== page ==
Lipid aggregation and surfactant homeostasis

Particle aggregation might be particularly important for other aspects of SP-D function. The relatively large spatial separation of CRDs seems highly suited to bridging interactions between particles with resultant aggregation, as demonstrated by experiments with IAV. Particle aggregation could similarly contribute to the metabolism of certain subfractions of surfactant lipid. For example, Poulain et al have shown that SP-D can mediate the formation of characteristic tubular configurations of lipid mixtures containing PI [80]. Similar structures have been identified in association with type II cells in culture, and in alveolar proteinosis lavage. In addition, Persson et al demonstrated the aggregation of PI-containing liposomes [36].

Modulation of SP-D function

A variety of factors can modulate the lectin activity of SP-D in vitro and might influence SP-D activity in vivo. Selected examples are listed in Table 3 and discussed below.

Altered patterns of oligomerization

SP-D can be isolated in different multimeric forms from proteinosis lavage [32] and are produced by Chinese hamster ovary K1 cells transfected with human SP-D cDNA [18]. As described previously, the effects of SP-D on the neutrophil response to influenza virus are highly dependent on the ability of SP-D to agglutinate the viral particles, and the agglutination activity is directly correlated with the extent of multimerization. Trimers can bind to the virus but have little capacity to modulate neutrophil interactions. By contrast, highly multimerized proteins show greater activity than dodecamers [81].

Given these observations, factors that favor enhanced oligomerization or lead to the accumulation of trimeric subunits promote might influence SP-D function. For example, the liberation of active trimers by a hypothetical microbial protease could lead to the accumulation of molecules that might inhibit the aggregation-dependent activities of SP-D. In contrast, recombinant trimeric CRDs can stimulate chemotaxis [67] and decrease viral infectivity [65]. Although higher-order oligomers of SP-D can self-aggregate and precipitate in the presence of calcium in vitro, the functional consequences are not known.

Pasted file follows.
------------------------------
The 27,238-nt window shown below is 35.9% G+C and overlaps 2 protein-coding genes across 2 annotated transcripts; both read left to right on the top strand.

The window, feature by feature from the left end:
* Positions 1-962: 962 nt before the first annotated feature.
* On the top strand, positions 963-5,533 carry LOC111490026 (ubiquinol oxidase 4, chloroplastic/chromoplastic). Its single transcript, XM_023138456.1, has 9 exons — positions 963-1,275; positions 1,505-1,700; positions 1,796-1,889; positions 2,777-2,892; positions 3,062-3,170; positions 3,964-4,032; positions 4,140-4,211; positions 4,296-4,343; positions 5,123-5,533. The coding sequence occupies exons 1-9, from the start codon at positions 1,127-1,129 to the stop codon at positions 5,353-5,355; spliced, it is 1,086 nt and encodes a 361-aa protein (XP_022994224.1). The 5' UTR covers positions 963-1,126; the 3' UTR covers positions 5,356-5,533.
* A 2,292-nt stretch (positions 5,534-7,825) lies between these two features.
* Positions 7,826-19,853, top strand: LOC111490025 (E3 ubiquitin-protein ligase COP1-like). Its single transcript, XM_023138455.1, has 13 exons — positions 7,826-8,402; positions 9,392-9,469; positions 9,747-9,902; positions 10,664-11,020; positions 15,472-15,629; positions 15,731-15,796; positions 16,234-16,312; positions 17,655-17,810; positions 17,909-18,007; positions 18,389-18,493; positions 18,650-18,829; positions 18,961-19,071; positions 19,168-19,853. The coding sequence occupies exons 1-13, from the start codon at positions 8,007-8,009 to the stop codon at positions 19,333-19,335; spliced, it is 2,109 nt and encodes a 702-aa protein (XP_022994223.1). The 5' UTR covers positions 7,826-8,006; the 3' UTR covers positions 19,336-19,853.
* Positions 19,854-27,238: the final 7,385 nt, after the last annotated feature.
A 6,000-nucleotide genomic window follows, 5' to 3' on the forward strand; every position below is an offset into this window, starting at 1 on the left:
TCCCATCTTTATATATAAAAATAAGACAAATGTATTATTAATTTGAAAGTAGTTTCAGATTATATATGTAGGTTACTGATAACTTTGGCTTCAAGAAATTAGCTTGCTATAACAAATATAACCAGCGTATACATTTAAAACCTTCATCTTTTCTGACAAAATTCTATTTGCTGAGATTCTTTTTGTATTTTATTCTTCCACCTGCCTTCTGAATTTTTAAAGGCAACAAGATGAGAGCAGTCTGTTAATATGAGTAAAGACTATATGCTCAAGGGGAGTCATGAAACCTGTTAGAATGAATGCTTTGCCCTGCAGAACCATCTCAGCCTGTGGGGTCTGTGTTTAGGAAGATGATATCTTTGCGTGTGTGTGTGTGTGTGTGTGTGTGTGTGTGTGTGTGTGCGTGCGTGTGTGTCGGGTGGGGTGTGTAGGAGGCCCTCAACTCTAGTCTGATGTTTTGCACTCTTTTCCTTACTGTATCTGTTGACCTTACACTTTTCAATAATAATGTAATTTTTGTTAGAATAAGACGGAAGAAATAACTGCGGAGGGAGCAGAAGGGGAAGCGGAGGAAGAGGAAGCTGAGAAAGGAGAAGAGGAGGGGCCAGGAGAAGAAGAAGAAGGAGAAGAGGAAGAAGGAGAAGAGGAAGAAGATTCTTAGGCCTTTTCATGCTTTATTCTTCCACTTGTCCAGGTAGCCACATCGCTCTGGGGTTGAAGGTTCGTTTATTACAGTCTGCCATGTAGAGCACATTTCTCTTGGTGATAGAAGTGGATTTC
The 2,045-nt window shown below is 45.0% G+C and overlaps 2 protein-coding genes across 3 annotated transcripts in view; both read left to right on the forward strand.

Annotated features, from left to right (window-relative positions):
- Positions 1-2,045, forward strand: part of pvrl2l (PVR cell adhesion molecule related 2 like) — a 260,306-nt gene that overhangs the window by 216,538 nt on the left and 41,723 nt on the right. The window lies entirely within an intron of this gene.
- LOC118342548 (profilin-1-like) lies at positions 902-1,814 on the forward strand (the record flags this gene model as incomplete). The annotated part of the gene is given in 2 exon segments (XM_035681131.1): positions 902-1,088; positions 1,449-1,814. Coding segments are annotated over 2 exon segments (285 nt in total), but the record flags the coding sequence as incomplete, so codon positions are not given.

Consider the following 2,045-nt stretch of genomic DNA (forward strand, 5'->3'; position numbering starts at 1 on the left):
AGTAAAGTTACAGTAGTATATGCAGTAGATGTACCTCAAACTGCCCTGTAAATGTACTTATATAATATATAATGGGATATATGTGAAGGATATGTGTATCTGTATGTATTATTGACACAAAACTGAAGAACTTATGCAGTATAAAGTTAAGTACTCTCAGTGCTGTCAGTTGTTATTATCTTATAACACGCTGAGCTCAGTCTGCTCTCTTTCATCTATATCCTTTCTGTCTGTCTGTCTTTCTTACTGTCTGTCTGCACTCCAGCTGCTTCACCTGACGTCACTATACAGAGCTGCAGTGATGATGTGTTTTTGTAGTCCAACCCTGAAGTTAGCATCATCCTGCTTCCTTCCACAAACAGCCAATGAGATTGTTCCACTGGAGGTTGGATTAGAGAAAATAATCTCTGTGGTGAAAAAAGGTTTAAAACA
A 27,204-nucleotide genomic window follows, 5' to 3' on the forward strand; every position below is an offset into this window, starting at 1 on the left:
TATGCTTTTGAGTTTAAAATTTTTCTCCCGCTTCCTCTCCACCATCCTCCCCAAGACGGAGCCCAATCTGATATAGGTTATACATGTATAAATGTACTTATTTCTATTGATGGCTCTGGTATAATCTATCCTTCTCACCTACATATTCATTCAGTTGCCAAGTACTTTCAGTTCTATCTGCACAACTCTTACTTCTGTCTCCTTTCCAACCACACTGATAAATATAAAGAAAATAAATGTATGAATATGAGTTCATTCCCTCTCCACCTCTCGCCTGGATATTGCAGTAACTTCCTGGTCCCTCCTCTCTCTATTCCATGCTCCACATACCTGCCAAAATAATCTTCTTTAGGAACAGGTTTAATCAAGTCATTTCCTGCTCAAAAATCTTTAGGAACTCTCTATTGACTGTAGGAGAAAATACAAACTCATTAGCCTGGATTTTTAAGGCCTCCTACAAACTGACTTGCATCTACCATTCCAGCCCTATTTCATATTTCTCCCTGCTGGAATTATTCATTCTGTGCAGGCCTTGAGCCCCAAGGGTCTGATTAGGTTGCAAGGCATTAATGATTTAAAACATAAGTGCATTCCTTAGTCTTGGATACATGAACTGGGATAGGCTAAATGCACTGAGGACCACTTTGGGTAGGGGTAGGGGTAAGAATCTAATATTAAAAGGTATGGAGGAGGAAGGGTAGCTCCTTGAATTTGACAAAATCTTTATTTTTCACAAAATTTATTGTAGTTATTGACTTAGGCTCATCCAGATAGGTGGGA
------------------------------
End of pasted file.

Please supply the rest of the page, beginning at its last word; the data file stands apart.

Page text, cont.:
Table 3 Potential modulation of SP-D function

Biochemical modifications to the CRD

The lectin activity of SP-A is decreased after the nitric oxide-dependent nitration of tyrosine residues [82], and nitration decreases the ability of SP-A to enhance the adherence of Pneumocystis to alveolar macrophages [83]. However, similar findings have not yet been reported for SP-D. Conditions of mildly acidic pH, as might be found in endocytic compartments, are predicted to disrupt the lectin-dependent activities of SP-D [34]. Proteolytic degradation remains an important possibility. However, SP-D is highly resistant to degradation by a wide variety of neutral proteases in vitro, and degradation products have not yet been shown to accumulate under pathological conditions in vivo.

Competing ligands

Glucose concentrations at levels encountered in diabetes can interfere with SP-D's ability to interact with specific strains of IAV or other microorganisms in vitro [84]. Many microorganisms release cell wall polysaccharides or glycoconjugates, which might interfere with the binding of collectins to the same or other organisms. In this regard, SP-D recovered from rats after the instillation of LPS into the airway shows decreased lectin activity, which is attributed to occupancy of the CRD with LPS [49]. It seems reasonable to speculate that some organisms might compete with other organisms for binding to SP-D. Such a situation could conceivably predispose to secondary infections. Lastly, the potential inhibitory effects of competing saccharide ligands presents important methodological considerations for experiments using carbohydrate-containing cell culture medium or buffers.

Host lectins with overlapping specificity

It is difficult to predict the functions of SP-D within the airspace. Other lectins with overlapping specificity are also present. Although the levels of mannose-binding lectin are probably low in the absence of increased vascular permeability, SP-A and the macrophage mannose receptor could conceivably interact with the same ligands in the distal airways and alveoli. Such interactions could lead to antagonistic or cooperative effects. Furthermore, we have little knowledge regarding the microanatomic distribution of these molecules in specific circumstances in vivo. Although most SP-A is probably associated with the insoluble phase of the alveolar lining material, and the macrophage mannose receptor is membrane-associated, the distribution might be altered in the setting of lung injury.

In vivo models of SP-D deficiency